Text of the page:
The lava-formed, wind-blown Azores, an archipelago of nine Portuguese islands, may not seem like an immediately obvious place to grow grapes; yet on Pico Island, winemakers have adapted this seemingly inhospitable terrain to produce an incredible variety of unique blends. By digging currais, vineyard plots separated by stone walls, the winemakers can shelter the plants from the wind whilst still allowing them to get as much sun as they need. This distinctive technique, dating back to the 15th century, earned Pico’s winemaking area a Unesco World Heritage Site classification in 2004.
At Cooperativa Vitivinícola da Ilha do Pico, one of the island’s most established wineries, you can sample the results of this technique in wines like Lajido, a dry white aperitif; Lajido Reserva, a fortified wine; Terras de Lava rosé; or Basalto, a fruity medium-bodied red.
Sea Star Estate Farm and Vineyards, Pender Island, British Columbia, Canada
A short hop from the mainland city of Vancouver you’ll find the Sea Star Estate Farm and Vineyards sitting pretty on picturesque Pender Island, one of the southern Gulf Islands on Canada’s Pacific coast. Despite having only 10 hectares of land on North Pender, they’re managing to grow a huge variety of grapes, including Gewürztraminer, Pinot Noir, Pinot Gris, Riesling, Ortega, Marechal Foch, Leon Millet, Schonburger and Siegerrebe grapes, using several varieties of these to produce small quantities of delectable red, white and dessert wines.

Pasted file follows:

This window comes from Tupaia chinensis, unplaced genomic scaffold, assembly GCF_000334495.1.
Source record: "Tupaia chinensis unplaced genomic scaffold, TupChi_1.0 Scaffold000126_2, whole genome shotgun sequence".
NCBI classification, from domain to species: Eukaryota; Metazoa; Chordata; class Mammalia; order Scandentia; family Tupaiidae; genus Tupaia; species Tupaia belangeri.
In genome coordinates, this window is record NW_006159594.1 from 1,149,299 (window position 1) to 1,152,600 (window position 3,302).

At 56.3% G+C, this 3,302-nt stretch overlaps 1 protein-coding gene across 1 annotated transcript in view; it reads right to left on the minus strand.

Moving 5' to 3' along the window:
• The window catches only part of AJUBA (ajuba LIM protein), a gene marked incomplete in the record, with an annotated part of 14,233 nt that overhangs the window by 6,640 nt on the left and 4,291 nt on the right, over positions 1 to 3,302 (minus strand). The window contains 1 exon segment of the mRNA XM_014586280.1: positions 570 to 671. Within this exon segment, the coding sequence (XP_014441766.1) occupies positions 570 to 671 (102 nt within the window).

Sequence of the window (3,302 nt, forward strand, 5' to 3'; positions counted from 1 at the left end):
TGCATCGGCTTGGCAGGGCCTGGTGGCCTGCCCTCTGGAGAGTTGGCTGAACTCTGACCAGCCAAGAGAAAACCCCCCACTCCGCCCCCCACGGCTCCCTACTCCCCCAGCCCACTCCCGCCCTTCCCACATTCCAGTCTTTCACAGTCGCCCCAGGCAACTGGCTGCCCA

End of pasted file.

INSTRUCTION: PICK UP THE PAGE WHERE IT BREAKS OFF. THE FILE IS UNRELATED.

The winery is open from spring through fall, when visitors can stop in for tastings or arrange a vineyard tour. Guests often encounter Sea Star’s resident sheep, which the owners describe as ‘the friendliest, most environmentally conscientious “lawn mowers” you’ll ever meet’.
Boškinac Winery, Pag Island, Croatia
Croatia’s rocky Pag Island has something of a split personality, known in equal measure for its paški sir, a locally made sheep’s milk cheese, and also as a summer party paradise. But away from the beach party vibe, a family-run property with a restaurant and a small luxe hotel is also making wine.
The Boškinac Winery grafted old vines of the native Gegić grape to revive the stock, and now produces a superb dry white Gegić wine. Cabernet Sauvignon and Merlot grapes also grow in its vineyards, with the winemakers making both a rosé and a dessert wine called Prošek from the Merlot. A winery tour and tasting also comes with the chance to sample local cheeses, anchovies, and other regional products – as if you needed more reasons to visit this unexpected island winery.